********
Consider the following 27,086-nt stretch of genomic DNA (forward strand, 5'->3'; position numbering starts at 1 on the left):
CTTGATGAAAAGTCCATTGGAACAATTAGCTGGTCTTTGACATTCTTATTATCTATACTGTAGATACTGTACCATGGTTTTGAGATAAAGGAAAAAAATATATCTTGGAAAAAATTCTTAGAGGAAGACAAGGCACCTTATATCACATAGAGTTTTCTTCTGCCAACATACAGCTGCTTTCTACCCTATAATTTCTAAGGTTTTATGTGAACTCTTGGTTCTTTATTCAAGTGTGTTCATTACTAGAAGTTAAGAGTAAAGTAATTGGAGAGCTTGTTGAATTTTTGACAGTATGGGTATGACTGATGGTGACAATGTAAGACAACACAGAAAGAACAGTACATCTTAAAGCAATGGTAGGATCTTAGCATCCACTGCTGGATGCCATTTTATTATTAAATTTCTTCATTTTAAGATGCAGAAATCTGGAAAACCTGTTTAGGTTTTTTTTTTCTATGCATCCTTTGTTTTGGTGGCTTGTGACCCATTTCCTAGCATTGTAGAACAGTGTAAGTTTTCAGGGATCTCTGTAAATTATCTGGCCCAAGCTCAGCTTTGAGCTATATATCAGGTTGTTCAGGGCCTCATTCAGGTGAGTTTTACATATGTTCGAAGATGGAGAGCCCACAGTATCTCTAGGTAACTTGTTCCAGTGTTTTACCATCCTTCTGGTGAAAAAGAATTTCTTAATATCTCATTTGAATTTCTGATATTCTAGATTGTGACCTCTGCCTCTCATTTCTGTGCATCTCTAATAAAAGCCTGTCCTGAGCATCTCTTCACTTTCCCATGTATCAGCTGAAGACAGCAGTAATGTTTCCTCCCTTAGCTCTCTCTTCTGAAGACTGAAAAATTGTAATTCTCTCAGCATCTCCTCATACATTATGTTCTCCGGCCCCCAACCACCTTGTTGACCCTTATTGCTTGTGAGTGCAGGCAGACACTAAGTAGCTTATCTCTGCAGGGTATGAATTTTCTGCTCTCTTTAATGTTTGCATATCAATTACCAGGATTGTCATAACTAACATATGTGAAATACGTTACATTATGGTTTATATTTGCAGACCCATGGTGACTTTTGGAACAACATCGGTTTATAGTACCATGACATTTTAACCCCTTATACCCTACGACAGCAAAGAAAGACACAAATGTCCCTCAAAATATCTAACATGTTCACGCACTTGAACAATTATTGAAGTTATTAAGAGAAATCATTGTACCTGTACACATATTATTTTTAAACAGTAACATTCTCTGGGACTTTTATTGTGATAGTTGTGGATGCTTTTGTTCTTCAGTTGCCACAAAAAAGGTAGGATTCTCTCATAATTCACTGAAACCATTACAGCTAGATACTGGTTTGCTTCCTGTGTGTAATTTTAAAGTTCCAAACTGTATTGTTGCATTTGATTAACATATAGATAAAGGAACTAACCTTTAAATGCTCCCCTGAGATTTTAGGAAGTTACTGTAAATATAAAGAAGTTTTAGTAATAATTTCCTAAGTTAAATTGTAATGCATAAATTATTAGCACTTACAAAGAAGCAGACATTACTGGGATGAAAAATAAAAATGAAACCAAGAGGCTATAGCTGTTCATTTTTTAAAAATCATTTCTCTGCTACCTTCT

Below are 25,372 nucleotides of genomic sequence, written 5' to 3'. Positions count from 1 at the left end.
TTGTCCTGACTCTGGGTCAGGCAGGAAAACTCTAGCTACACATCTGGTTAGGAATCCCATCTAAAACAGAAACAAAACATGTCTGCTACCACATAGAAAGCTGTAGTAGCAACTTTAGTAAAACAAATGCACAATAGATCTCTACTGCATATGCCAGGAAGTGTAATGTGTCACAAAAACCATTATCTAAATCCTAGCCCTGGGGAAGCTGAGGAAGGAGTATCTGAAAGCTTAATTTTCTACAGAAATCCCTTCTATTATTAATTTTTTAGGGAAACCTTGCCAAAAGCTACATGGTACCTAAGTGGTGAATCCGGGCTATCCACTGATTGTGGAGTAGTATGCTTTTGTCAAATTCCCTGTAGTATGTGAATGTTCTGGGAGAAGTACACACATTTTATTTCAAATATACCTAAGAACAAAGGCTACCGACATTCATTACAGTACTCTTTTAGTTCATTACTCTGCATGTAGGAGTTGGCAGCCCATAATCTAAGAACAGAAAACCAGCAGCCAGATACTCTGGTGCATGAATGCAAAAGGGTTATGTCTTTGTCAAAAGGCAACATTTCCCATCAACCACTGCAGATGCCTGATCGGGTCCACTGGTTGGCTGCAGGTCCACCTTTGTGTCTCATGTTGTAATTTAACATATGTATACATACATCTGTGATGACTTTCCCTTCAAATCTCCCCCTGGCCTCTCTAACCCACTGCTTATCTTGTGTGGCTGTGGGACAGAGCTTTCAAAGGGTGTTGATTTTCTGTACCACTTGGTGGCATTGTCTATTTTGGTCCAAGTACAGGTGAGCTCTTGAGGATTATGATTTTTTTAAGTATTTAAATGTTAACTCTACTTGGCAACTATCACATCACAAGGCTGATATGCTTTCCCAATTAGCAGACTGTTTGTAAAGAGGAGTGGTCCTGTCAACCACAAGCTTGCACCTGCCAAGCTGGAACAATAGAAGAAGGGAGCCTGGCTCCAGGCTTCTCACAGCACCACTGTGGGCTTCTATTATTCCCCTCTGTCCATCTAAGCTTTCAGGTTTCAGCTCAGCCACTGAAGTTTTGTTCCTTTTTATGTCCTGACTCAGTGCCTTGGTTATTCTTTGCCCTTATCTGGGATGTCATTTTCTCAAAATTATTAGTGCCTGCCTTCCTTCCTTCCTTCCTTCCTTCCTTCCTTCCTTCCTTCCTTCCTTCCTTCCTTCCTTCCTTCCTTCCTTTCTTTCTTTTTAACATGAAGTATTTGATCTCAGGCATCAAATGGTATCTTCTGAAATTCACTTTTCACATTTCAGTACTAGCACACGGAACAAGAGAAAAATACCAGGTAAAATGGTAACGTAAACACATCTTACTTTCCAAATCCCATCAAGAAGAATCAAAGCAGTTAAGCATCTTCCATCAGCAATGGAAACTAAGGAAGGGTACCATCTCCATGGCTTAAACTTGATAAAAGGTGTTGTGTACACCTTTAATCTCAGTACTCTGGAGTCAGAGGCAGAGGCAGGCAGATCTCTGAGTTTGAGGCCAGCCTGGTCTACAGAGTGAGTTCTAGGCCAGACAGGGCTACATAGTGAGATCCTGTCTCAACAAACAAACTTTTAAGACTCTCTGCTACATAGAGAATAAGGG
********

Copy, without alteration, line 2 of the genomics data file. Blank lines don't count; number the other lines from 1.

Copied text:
CTTGATGAAAAGTCCATTGGAACAATTAGCTGGTCTTTGACATTCTTATTATCTATACTGTAGATACTGTACCATGGTTTTGAGATAAAGGAAAAAAATATATCTTGGAAAAAATTCTTAGAGGAAGACAAGGCACCTTATATCACATAGAGTTTTCTTCTGCCAACATACAGCTGCTTTCTACCCTATAATTTCTAAGGTTTTATGTGAACTCTTGGTTCTTTATTCAAGTGTGTTCATTACTAGAAGTTAAGAGTAAAGTAATTGGAGAGCTTGTTGAATTTTTGACAGTATGGGTATGACTGATGGTGACAATGTAAGACAACACAGAAAGAACAGTACATCTTAAAGCAATGGTAGGATCTTAGCATCCACTGCTGGATGCCATTTTATTATTAAATTTCTTCATTTTAAGATGCAGAAATCTGGAAAACCTGTTTAGGTTTTTTTTTTCTATGCATCCTTTGTTTTGGTGGCTTGTGACCCATTTCCTAGCATTGTAGAACAGTGTAAGTTTTCAGGGATCTCTGTAAATTATCTGGCCCAAGCTCAGCTTTGAGCTATATATCAGGTTGTTCAGGGCCTCATTCAGGTGAGTTTTACATATGTTCGAAGATGGAGAGCCCACAGTATCTCTAGGTAACTTGTTCCAGTGTTTTACCATCCTTCTGGTGAAAAAGAATTTCTTAATATCTCATTTGAATTTCTGATATTCTAGATTGTGACCTCTGCCTCTCATTTCTGTGCATCTCTAATAAAAGCCTGTCCTGAGCATCTCTTCACTTTCCCATGTATCAGCTGAAGACAGCAGTAATGTTTCCTCCCTTAGCTCTCTCTTCTGAAGACTGAAAAATTGTAATTCTCTCAGCATCTCCTCATACATTATGTTCTCCGGCCCCCAACCACCTTGTTGACCCTTATTGCTTGTGAGTGCAGGCAGACACTAAGTAGCTTATCTCTGCAGGGTATGAATTTTCTGCTCTCTTTAATGTTTGCATATCAATTACCAGGATTGTCATAACTAACATATGTGAAATACGTTACATTATGGTTTATATTTGCAGACCCATGGTGACTTTTGGAACAACATCGGTTTATAGTACCATGACATTTTAACCCCTTATACCCTACGACAGCAAAGAAAGACACAAATGTCCCTCAAAATATCTAACATGTTCACGCACTTGAACAATTATTGAAGTTATTAAGAGAAATCATTGTACCTGTACACATATTATTTTTAAACAGTAACATTCTCTGGGACTTTTATTGTGATAGTTGTGGATGCTTTTGTTCTTCAGTTGCCACAAAAAAGGTAGGATTCTCTCATAATTCACTGAAACCATTACAGCTAGATACTGGTTTGCTTCCTGTGTGTAATTTTAAAGTTCCAAACTGTATTGTTGCATTTGATTAACATATAGATAAAGGAACTAACCTTTAAATGCTCCCCTGAGATTTTAGGAAGTTACTGTAAATATAAAGAAGTTTTAGTAATAATTTCCTAAGTTAAATTGTAATGCATAAATTATTAGCACTTACAAAGAAGCAGACATTACTGGGATGAAAAATAAAAATGAAACCAAGAGGCTATAGCTGTTCATTTTTTAAAAATCATTTCTCTGCTACCTTCT